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    There are Two Ways to Listen to GTFM



1. ON THE RADIO - Find us on 107.9fm in Pontypridd, the southern part of Rhondda Cynon Taf and surrounding areas. Since summer 2007 GTFM's 107.9 transmitter has been providing a stronger signal than had previously been possible (on 106.9) in Pontypridd itself and particularly the communities to the north of it - as well as westward to Porth, Tonypandy and into the Rhondda Valleys. Good reception is also maintained southward via Taff’s Well to M4 Junction 32 and most of Radyr, as well as westward along the M4 between junction 33 and the Bridgend/Pencoed turn-offs. Favourable reception reports have also been received from central and western Cardiff, Cardiff Bay, the Vale of Glamorgan, Mountain Ash and Aberdare, though the signal is more patchy in these areas because of the shadows cast by local hills and/or interference from other stations. For more information see 'FM Reception Advice' below. GTFM plans to strengthen its existing signal shortly (Autmn 2015) and hopes to eventually open small relay transmitters to fill key reception blackspots.   

2. VIA THE INTERNET - GTFM streams its sound 'live' on the internet via this website. Click the 'Listen Live' link (on the home page) to listen to a stereo mp3 webstream. You can listen on your computer using media players including iTunes, Real Player, Windows Media Player and Winamp.  If you have an iPhone or iPad you can now hear GTFM via its own dedicated free App, or others like 'TuneIn Radio. Like the GTFM App, the basic version of the TuneIn App is available free from the Apple App Store. You can also listen via applications such as v-Tuner on other 'smart' devices including LG TV's, as well as through Wi-Fi internet radios.  

'Android' smart phones like the Samsung Galaxy may need an application like "UK Radio Lite" for android. When you click on the link: http://www.androidzoom.com/android_applications/media_and_video/uk-radiolite_pesx.html in the browser it asks which app you want to open to play the stream, choose uk radio . An Android version of the GTFM App will also be launched shortly.



FM Reception Advice 

FM coverage map

Weather Effects

If you listen to us on 107.9fm some way from our Pontypridd transmitter, you may experience more background hiss and interference than usual during what the boffins call 'signal lift conditions'. These can occur during settled spells of dry weather caused by high air pressure conditions (shown as a big 'H' on TV weather maps). Lift conditions cause radio and TV signals to travel further than usual, making distant stations which share our frequency stronger enough to cause interference. If its any consolation, we will probably be doing the same to them! The problem gets washed away when the rainy weather returns. A dramatic example of  'lift' conditions was when the whole FM band in South Wales was full of exciteable Italian voices one morning. Someone even rang us up to ask if our presenter was speaking Italian! We wonder what the Italians made of Gtfm!?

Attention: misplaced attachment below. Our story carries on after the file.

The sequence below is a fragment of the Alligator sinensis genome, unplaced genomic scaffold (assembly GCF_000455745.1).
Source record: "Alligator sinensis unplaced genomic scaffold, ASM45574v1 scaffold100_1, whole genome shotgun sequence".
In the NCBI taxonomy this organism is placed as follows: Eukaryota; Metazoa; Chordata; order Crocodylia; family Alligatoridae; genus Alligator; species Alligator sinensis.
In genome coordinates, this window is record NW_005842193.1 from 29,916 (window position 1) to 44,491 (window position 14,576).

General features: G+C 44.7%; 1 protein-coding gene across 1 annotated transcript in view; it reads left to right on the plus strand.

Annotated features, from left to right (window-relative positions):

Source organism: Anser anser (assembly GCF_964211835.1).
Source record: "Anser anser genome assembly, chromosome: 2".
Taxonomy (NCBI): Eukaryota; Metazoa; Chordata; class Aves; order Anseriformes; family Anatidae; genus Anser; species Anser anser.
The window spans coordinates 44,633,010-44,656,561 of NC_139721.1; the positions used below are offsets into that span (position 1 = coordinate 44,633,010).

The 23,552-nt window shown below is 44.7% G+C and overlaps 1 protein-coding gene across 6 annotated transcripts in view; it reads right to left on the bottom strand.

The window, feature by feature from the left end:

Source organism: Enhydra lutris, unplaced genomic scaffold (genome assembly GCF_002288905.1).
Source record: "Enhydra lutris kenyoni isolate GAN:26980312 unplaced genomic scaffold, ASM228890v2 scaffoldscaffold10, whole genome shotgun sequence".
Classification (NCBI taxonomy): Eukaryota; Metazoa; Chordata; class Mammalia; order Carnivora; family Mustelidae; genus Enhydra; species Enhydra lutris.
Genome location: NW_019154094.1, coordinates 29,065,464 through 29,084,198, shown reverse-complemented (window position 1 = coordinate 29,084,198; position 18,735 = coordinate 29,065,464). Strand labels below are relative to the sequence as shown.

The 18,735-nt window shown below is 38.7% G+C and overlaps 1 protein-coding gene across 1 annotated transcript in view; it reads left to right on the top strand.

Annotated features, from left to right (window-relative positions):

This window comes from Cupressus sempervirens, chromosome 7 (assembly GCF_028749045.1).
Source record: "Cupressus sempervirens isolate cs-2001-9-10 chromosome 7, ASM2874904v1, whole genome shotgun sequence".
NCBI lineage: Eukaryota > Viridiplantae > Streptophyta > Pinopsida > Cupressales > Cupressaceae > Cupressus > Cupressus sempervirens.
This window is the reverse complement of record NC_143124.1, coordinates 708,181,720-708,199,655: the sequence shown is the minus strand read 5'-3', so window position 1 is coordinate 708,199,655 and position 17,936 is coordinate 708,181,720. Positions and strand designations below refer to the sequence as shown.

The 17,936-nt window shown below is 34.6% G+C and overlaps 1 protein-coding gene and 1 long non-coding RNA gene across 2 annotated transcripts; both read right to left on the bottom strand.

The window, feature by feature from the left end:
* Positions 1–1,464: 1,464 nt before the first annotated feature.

Out of Area FM Reception

As a result of providing stronger signals to the Pontypridd/Lower Valleys area, reception on 107.9 is generally not as good as it was up to summer 2007 on 106.9 along the Bristol Channel coast east of Cardiff, in Cardiff itself east of M4 J32, plus Caerphilly and everywhere to the east of both places. This is because more hills lie between our 107.9 transmitter and listeners in these areas and due to interference on our new frequency from The Breeze (a local commercial station in Bath), plus ‘adjacent channel’ interference from a commercial station in Weston-Super-Mare on 107.7.

If you are experiencing poor off-air reception on 107.9, there are two things you can do:

A. Listen via smart device apps, or on-line via this website;

B. Consider investing in a directional FM aerial pointed at Pontypridd with its rods mounted upright – i.e. in the vertical plane, unless you live to the west of the town (eg in the Rhondda or Cynon Valleys), where horizontal may work better. But you should only consider this (potentially expensive) option if you have a suitable FM ‘tuner’ or radio with an external aerial socket and can already hear some sort of signal from GTFM already on 107.9 - even if it is accompanied by interference from one or both of the radio stations named above. In that situation a directional FM aerial should do a good job of focussing our signal and reducing the effect of the other stations as they lie in the opposite direction.

Webcasting News: During July 2012 GTFM established its own direct mp3 sound stream with the help of the Community Media Association to replace the two (mp3 and QuickTime) streams kindly provided for the previous ten years by the University of Glamorgan, which couldn't continue due to redevelopment at the host building at the Treforest campus. GTFM hereby records its very grateful thanks to the University and its engineers, especially Roger Carruthers, for their kind support to our charitable operation in this regard.                           

If you have any reception reports, comments or suggestions on technical matters please email: terry@gtfm.co.uk